• Let me add a quote from Yukio Uchida to this article: “People usually see the world at 28mm, and when they pay attention to something, it changes to 35mm, and when they gaze with awareness, it becomes 50mm. We don’t look at the world like the zoom lens, but we usually walk around city switching between those three focal lenghts. The charm of these three focal lenghts is that they give the feeling of being cut out of everyday life.” And when they gaze with awareness – I think that’s the bottom line. Point and shoot cameras, which were most often equipped with 35mm focal length lenses, were designed for a different kind of photography and a different kind of photographer than the more advanced SLR cameras. So it’s more about the purpose of use than anything else.

    • Interesting quote! The only modification I’d make is that, for me, when I focus on something I seem to be looking through a 105mm Macro! But that’s probably bordering on unhealthy fixation. Joking aside, great food for thought. Thank you for adding it to the comments.

  • Michael S. Goldfarb April 23, 2023 at 8:45 am

    Preach it, James!

    I have simply never cared for the 50mm angle of view, full stop. I haven’t mounted a 50 on my OM or Nikon bodies in decades, though I do own them. I’m always happier using a wide or long prime: they’re just way more interesting.

    I have a 35/2 for both systems that I call my “normal lens”. I also shoot about equally on both systems with a wider (24/2.8 OM, 28/3.5 Nikkor) and longer (100/2.8 OM, 105/2.5 Nikkor) lens. And I’ve got longer Nikkors I use less often. (But no zoom lenses. I prefer the discipline of shooting with primes.)

    Actually, on my Nikkormat and F2, my most-used lens is the tiny 45/2.8 GN Nikkor. Because it’s HALF the size/weight of any other non-AI lens – such a pleasure to carry! – its Tessar design produces razor-sharp images, and well… its 45mm angle of view is a touch wider than 50mm.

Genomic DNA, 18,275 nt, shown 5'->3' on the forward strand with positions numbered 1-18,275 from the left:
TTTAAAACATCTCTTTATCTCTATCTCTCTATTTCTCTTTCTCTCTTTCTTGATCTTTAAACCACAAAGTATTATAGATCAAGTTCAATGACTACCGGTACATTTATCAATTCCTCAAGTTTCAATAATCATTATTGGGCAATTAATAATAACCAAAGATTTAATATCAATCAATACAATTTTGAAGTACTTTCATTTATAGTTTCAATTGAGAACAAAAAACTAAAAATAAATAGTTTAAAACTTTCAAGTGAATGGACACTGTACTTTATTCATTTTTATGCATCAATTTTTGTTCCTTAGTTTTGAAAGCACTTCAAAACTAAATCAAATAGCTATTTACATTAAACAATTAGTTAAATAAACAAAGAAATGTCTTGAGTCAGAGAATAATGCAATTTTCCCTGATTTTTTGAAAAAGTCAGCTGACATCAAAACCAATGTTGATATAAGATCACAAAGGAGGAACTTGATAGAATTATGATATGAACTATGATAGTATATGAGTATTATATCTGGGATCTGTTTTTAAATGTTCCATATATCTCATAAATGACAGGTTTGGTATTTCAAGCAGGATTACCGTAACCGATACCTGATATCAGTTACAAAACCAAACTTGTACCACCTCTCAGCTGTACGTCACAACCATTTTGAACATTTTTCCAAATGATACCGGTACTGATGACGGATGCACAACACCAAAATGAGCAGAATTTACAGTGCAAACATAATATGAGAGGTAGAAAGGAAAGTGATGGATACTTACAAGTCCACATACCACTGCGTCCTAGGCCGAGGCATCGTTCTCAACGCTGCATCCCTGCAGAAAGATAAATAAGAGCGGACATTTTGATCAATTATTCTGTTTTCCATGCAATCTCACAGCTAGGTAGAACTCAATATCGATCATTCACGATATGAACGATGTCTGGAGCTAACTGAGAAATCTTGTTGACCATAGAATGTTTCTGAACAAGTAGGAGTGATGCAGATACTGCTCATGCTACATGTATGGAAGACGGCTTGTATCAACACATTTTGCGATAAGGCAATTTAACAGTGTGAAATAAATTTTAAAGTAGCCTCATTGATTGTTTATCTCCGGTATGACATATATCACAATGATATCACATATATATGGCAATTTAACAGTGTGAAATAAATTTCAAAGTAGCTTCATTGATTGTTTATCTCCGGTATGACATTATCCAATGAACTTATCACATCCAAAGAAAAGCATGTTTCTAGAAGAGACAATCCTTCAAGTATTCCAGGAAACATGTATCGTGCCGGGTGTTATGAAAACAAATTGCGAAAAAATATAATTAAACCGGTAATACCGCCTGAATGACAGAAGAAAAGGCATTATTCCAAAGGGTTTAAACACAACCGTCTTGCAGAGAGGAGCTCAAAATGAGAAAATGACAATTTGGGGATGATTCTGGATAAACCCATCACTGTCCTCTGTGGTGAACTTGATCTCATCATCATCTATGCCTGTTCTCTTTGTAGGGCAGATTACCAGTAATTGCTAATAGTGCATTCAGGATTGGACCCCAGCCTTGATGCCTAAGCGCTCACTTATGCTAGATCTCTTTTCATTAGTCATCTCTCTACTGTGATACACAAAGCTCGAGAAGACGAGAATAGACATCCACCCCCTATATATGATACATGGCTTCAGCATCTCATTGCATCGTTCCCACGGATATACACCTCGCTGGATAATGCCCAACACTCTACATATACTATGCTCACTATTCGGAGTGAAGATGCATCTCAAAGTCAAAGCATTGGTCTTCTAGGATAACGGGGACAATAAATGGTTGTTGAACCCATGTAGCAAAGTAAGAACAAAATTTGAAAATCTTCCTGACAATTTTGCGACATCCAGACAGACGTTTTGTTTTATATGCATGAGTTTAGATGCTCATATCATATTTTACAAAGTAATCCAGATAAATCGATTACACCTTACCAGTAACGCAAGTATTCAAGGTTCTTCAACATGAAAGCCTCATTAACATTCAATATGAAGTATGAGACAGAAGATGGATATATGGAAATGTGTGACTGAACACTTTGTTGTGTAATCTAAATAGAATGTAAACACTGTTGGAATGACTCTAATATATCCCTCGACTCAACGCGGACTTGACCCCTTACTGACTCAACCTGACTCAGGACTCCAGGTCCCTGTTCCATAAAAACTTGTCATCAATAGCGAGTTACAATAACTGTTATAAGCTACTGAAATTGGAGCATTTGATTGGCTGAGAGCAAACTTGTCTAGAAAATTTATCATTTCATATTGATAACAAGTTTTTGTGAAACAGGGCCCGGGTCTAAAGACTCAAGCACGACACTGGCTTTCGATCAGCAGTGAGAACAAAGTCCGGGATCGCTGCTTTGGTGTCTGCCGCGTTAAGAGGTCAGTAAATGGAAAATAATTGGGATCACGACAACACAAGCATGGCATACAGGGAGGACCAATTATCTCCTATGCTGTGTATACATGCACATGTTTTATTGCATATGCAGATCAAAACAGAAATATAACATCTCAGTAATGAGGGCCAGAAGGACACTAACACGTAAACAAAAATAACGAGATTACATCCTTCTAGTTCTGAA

• Your setup sounds perfect for me, as well! One of my favorite lenses ever is the Schneider 21mm, followed by the Leica R 28mm, and then I’m not super interested in anything until we get up to the 100mm threshold.

      That 45 GN Nikkor is a lens that I’ve wanted to test and write about for years. Even more so, now!

  • It doesn’t matter what the eye really “sees” or what a “standard” lens really is. It’s about your personal sense of aesthetics really. For me “26mm” has become so ubiquitous that it’s too common, too much like every other image out there. 50mm has a renewed aura. It is understated. “Trick” photographers depend on ultra wide angles, a too-sweet high contrast, and an unsubtle all-over sharpness.

  • Merlin Marquardt April 23, 2023 at 9:43 am

    Like the fifty. The retina is part of the brain.

  • Luckily, I’m head over heels for a Z 24-120 – so I don’t have to choose (when packing the bag at least, still have to choose in the moment!)

  • I agree that the nifty fifty isn’t the standard lens any longer. I usually have either a 85mm on my Nikon or a 28mm on my Pentax. Both work great, both make you think a bit extra about the type of shot you want to take, instead of just burning through frames.

    • Those two lenses are the one’s I use the most on my Canon A1. An 85 mm can be used for so much more than portraits. It has always been my go to lense. Glad to know I’m not alone.lol

  • I still have and sometimes use my first lens, bought new in the late 70s. A Canon FD 50mm f/1.8 which came bundled with its SLR. I gravitate to other focal lengths now but hold onto it for sentimental reasons.

  • canapedemondongo April 23, 2023 at 4:42 pm

    —”And then they’re interrupted by the quirky freak weirdo screaming that the Konica 40mm is the standard lens because that’s what the human eye really sees”
    —Pentax 43mm Ltd enters the room…

    • That lens really is a thing of beauty though!

    • I agree. I learned from the beginning (around 53 years ago) that the “normal” lens was a focal length equal to the diagonal measurement of the intended format. With 35mm the diagonal of it’s 24x36mm frame is 43.27mm, thus the true standard or normal focal length for the format. Thus, the Pentax lens is technically the closest to a true normal lens. Otherwise, the 50mm and 35mm lenses deviate about the same in either direction with both being around 7mm longer or wider than the normal.